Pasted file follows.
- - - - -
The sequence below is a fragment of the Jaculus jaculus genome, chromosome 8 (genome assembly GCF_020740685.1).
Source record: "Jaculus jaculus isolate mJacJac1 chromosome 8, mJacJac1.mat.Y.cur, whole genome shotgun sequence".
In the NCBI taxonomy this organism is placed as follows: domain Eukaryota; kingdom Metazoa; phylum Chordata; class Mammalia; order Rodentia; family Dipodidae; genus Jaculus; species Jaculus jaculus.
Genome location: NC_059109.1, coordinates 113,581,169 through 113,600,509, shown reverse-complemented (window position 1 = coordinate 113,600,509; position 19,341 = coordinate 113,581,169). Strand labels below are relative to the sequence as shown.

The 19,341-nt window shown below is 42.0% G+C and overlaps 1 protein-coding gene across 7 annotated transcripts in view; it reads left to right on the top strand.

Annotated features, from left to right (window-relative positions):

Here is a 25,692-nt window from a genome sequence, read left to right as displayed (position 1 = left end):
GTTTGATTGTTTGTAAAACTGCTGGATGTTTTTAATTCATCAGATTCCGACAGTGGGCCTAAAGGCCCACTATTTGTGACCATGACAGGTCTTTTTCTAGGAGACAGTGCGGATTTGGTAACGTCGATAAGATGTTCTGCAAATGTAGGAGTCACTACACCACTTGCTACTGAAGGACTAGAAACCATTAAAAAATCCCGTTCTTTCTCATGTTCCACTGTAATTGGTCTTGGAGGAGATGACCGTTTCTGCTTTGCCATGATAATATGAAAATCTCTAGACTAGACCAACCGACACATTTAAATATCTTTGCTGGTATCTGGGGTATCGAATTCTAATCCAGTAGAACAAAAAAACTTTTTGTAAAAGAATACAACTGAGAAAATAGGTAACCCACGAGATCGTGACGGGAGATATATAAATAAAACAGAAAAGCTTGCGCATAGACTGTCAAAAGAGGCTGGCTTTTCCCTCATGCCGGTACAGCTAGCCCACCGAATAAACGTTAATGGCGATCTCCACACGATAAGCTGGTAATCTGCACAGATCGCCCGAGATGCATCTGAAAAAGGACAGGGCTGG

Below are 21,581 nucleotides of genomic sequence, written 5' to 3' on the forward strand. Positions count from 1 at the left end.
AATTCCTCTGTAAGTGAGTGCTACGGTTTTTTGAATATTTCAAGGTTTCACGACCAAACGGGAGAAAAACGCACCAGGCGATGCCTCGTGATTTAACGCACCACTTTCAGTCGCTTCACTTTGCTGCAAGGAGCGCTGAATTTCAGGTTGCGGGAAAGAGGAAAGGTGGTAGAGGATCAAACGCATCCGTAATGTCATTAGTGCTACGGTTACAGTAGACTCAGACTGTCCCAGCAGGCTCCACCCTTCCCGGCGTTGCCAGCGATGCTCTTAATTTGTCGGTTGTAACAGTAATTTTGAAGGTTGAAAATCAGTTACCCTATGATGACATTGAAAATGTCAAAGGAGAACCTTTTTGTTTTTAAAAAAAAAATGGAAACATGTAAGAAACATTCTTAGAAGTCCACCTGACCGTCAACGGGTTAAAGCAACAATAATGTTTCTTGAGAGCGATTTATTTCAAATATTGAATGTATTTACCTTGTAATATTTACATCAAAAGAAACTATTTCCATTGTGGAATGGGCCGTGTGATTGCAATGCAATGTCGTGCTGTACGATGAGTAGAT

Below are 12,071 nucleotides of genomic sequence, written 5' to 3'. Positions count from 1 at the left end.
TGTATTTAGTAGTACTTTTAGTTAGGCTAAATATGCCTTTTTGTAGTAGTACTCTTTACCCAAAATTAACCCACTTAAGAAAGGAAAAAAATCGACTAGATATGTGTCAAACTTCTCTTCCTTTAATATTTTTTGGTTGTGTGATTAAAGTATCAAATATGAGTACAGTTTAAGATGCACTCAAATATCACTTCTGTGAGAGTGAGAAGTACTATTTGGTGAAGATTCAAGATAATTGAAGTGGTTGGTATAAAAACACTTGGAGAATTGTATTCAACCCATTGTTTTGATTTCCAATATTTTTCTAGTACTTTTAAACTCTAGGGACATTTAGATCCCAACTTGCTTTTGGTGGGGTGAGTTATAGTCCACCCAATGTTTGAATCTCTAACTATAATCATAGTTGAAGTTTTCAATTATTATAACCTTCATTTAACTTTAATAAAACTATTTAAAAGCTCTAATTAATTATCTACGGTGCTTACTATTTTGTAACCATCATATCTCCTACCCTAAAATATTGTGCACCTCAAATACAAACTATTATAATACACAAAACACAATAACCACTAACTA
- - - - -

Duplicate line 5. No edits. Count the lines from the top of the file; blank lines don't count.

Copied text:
The 19,341-nt window shown below is 42.0% G+C and overlaps 1 protein-coding gene across 7 annotated transcripts in view; it reads left to right on the top strand.